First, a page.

Judge Robert Spano, President of the European Court of Human Rights, elected to the Court in 2013 with respect to Iceland. Before taking up his judicial office he served as Parliamentary Ombudsman of Iceland from 2009-2010 and again in 2013. He served as Dean of the Faculty of Law, University of Iceland, from 2010-2013, and was appointed professor of law in 2006. He was chairman of the Standing Committee of Experts in Criminal Law in the Icelandic Ministry of Justice from 2003-2009 and from 2011-2013. He was also the Icelandic delegate to the European Committee on Crime Problems and an Independent Expert to the Lanzarote Committee of the Council of Europe. Judge Spano is a graduate of the University of Iceland and of the University of Oxford.
Biljana Braithwaite is the Western Balkans Programme Director at the AIRE Centre. She has over twenty years’ experience developing, funding and delivering more than fifty rule of law projects, ranging from strengthening national judiciaries and other forms of technical assistance, human rights training, legislative reform, and the fight against corruption, often in partnership with local civil society. A lawyer by training with degrees from Belgrade University and Lund University’s Raul Wallenberg Institute, Biljana began her career at the Belgrade Centre for Human Rights and has been associated with the AIRE Centre since 1998. She founded and co-edits the professional legal bulletin, Human Rights in Europe, now over 150 editions. She has also co-edited a series of guides for judges, decision makers and practitioners in South East Europe on freedom of expression, international child protection, and European asylum law. She is a member of the boards of the AIRE Centre USA and the International Bridges to Justice.
Goran Miletić is Director for Europe at Stockholm-based human rights organization, Civil Rights Defenders. Since 2004, he has helped lead the organisation’s efforts in the Western Balkans, cooperating and providing capacity for human rights organisations actoss the region. During this time, he has been particularly engaged in drafting and lobbying for the adoption of inclusive anti-discrimination legislation in the Western Balkans and is a member of the European Commission of Sexual Orientation Law (ECSOL) and Expert Council of NGO Law within the Council of Europe. Since its establishment, he is member of the Board of Heartefact Foundation.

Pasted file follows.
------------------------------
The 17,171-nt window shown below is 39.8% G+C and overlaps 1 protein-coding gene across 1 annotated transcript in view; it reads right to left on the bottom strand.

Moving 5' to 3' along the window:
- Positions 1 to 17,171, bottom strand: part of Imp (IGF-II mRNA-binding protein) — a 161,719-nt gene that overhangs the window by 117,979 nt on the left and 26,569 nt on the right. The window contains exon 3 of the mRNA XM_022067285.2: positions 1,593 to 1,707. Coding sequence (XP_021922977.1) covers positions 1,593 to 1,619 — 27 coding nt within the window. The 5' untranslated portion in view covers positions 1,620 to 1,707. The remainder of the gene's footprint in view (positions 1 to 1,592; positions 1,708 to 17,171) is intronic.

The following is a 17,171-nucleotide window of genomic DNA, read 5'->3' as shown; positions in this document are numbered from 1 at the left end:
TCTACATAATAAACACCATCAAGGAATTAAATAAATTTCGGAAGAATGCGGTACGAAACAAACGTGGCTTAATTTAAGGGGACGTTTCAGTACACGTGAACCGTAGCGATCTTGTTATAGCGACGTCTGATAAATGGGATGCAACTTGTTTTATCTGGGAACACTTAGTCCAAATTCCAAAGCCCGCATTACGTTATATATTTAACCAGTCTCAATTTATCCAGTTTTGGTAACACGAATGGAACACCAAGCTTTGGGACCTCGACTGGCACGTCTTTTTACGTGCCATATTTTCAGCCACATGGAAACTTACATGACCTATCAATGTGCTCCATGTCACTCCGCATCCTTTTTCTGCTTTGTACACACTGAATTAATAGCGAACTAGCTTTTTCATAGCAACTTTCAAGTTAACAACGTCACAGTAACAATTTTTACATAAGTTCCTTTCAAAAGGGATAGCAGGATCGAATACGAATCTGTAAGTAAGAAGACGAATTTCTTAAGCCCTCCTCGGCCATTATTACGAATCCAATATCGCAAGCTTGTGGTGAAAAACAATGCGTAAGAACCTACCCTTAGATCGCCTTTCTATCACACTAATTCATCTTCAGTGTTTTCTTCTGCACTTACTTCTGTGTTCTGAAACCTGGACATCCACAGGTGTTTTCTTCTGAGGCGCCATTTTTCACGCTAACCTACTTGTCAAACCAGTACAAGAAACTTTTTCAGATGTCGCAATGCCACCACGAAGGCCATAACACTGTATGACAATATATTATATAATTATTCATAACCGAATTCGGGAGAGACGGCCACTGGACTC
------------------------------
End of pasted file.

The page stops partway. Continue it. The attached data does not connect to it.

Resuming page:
Dr. Pavel Usvatov is the director of the Rule of Law Programme South East Europe of the Konrad-Adenauer-Foundation. Before starting his work for KAS, Pavel Usvatov worked as a freelance consultant and lecturer as well as an associate professor (postdoc) at Helmut Schmidt University in Hamburg. Previously, he worked as a legal consultant and professor of administrative law for GIZ in a project on administrative law reform in the South Caucasus in Baku. Before that, he worked for several years as a commercial lawyer in Hamburg.
Pavel Usvatov studied law and Eastern European studies in Hamburg and Bilbao. He then completed graduate studies at the Albrecht Mendelssohn Bartholdy Graduate School of Law (University of Hamburg) on a full scholarship and received his doctorate there in 2019. His comparative law dissertation on state financial control in Germany and Russia was awarded the Dissertation Prize of the German-Russian Lawyers’ Association in 2020.
Ledi Bianku is an associate Professor at the University of Strasbourg. From 2008-2019 he was Judge at the European Court of Human Rights in respect of Albania. He served previously as Member of the Venice Commission for the Democracy through Law from 2006-2008. He also chaired the National Audio-visual Authority from 2006-2007. He taught Public International Law, EU law and Human Rights law at the Tirana Law Faculty and the Albanian School of Magistrates from 1993-2007. He also served as legal advisor for various national and international bodies.
Mr. Bianku is a graduate from Tirana University and College of Europe in Bruges.